If you’re banking on continued strong returns from a traditional asset allocation, you may end up being very disappointed in the years ahead, according to a recent note issued by Morgan Stanley. With many stock indices trading at all-time highs and bond yields at generational lows, Morgan Stanley (MS) is forecasting a sobering 2.8% annualized return over the coming decade for a traditional portfolio composed of 60% equities and 40% fixed income – about half the average over the last two decades.
Constructing a portfolio with a diverse set of performance drivers is always a smart idea, but it takes on increasing importance in a muted return environment for traditional assets. Against the current backdrop, a growing number of investors are considering private equity for the first time – not solely as an “alternative” investment, but rather as a core component of a well-constructed portfolio that can drive long-term performance and help investors meet their goals. Private equity (PE) has generated 597 basis points of outperformance over a 20-year period and 489 basis points over a 15-year period versus the S&P 500. If MS’ projections pan out, the comparative value from private markets could make a critical difference, especially for investors heading into retirement over the next decade or so.
Moreover, PE’s outperformance relative to public markets tends to increase during market downturns – the asset class generated some of its strongest returns in recession-year vintages, including 2001, 2002, and 2009. And the significant dispersion between top- and bottom-performing PE funds means that investors able to access private funds in the top two quartiles would have experienced far better results.
The declining opportunity set in public equities is another factor driving more investors to consider private markets. Over the past 20 years, the number of publicly listed U.S. companies has nearly halved, from 8,090 in 1996 to around 4,397 in 2018, despite the fact that U.S. GDP has doubled over that same period.¹ Meanwhile, the average age of a public company has increased from roughly 12 years to almost 20. The implications of these trends are profound: Companies that remain public are older and more mature, on average, than listed firms in years past. The fact is that much of the economic growth today is taking place outside of the public markets and the cost of staying 100% liquid is getting worse.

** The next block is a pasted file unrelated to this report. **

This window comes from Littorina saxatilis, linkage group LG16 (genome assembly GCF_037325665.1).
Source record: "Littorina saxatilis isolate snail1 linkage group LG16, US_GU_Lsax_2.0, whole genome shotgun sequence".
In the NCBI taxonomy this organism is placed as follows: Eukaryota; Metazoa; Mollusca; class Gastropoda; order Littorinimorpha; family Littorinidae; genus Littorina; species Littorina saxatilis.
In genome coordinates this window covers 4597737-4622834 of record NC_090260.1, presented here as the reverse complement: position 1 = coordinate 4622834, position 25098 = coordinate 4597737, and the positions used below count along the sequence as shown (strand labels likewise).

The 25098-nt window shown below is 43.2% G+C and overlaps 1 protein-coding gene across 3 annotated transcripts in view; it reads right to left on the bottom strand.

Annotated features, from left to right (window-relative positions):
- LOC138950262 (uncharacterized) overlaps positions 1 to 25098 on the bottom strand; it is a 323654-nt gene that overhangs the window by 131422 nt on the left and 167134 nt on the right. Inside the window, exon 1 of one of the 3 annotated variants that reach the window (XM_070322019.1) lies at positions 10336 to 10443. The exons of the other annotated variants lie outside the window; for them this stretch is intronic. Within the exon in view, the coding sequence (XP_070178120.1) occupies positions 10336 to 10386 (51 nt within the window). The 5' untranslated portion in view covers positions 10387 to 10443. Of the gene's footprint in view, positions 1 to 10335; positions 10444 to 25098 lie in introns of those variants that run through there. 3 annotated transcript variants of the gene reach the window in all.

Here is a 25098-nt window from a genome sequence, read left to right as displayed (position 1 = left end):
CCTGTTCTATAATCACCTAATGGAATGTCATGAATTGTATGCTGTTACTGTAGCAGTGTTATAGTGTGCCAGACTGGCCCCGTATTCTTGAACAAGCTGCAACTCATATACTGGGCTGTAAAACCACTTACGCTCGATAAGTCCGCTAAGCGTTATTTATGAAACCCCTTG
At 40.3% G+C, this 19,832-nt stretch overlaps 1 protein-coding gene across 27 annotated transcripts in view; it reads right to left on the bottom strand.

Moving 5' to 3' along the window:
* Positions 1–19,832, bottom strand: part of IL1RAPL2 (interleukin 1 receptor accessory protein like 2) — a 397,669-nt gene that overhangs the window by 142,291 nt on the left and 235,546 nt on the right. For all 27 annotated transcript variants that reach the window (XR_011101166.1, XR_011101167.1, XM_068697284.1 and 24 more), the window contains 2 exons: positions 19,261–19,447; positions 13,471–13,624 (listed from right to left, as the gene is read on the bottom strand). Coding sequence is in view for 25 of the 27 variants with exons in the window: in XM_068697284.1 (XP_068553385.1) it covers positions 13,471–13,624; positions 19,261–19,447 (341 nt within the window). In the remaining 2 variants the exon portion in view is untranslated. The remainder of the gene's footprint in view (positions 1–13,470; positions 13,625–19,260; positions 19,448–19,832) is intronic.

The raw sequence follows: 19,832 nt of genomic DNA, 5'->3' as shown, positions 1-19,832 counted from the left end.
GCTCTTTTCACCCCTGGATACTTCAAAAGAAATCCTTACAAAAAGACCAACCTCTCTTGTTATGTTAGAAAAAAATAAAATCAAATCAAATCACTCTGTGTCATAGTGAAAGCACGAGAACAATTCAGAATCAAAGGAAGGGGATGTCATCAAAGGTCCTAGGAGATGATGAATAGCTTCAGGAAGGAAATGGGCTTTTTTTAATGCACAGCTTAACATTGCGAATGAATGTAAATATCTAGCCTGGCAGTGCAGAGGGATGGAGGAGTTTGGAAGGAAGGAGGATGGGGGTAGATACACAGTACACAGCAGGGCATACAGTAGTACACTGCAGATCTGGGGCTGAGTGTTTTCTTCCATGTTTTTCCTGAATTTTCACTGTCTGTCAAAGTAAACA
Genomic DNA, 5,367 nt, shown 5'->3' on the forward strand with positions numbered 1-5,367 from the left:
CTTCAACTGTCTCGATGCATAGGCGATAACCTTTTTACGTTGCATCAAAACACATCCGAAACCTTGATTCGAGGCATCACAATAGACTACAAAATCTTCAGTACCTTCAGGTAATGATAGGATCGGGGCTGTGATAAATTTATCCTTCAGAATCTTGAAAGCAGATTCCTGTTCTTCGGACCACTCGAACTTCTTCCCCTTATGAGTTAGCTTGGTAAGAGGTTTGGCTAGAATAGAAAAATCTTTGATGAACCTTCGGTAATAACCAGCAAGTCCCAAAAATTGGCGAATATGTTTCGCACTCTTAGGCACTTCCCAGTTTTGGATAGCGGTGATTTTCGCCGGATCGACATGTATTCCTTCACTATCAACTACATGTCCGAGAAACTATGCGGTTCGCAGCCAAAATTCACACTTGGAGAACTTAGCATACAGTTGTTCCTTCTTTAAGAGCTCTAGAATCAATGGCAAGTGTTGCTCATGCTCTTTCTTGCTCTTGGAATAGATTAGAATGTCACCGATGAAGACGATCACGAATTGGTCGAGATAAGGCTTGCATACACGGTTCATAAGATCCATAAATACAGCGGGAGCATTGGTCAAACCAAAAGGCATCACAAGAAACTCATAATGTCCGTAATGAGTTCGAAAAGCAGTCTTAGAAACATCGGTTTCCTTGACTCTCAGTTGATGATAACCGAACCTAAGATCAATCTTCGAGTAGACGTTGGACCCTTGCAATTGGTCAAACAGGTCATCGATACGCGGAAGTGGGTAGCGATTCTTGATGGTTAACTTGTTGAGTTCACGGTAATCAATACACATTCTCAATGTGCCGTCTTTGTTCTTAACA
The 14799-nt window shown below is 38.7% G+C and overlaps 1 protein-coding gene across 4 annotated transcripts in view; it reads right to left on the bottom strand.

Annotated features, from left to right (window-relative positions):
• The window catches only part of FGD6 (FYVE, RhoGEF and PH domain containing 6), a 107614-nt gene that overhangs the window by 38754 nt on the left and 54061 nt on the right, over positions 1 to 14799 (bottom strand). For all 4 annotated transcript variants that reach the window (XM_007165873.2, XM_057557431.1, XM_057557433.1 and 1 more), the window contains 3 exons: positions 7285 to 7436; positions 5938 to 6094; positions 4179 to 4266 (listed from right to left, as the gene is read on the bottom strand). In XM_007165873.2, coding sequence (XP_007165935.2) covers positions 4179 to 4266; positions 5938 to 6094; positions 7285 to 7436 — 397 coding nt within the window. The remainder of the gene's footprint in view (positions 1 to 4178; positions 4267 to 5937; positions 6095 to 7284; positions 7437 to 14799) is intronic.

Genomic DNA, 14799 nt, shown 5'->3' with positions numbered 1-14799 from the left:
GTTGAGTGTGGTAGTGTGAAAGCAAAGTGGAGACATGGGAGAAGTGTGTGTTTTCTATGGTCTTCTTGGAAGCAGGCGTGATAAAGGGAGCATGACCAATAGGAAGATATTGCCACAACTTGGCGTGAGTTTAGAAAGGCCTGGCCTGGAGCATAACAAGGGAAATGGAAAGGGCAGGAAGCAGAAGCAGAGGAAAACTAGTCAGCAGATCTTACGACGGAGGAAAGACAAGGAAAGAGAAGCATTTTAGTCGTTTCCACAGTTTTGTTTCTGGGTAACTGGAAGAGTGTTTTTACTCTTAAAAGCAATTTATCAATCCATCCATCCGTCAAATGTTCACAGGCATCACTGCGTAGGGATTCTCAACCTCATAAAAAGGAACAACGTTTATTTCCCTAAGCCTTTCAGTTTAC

Investors tend to overestimate the amount of liquidity that is needed to maintain allocations to private market investments. According to a recent BlackRock study, investors should have greater tolerance for private market investments than is conventionally understood. The study found that institutional investors with high spending rates – as high as 8% of the portfolio – can sustainably manage allocations up to 20% in private investments. Hence, advisors and clients following the “4% Rule” – widely considered a conservative spending rate – could manage reasonable allocations to private markets.
We often remind investors that private equity’s illiquid nature is what enables PE managers to create value – they can pursue strategic initiatives that require several years to execute without worrying about quarterly earnings calls and the resulting short-termism that afflicts so many public companies. As a result, committing to a PE fund forces an investor into a buy-and-hold discipline and places the exit decision (when to sell a portfolio company) in the hands of experienced professionals who are closest to the assets. This prevents emotion-driven decisions to sell during volatile markets – a well-known wealth destroyer.
(1) Source: Cambridge Associates US Private Equity Index, as of March 2019.
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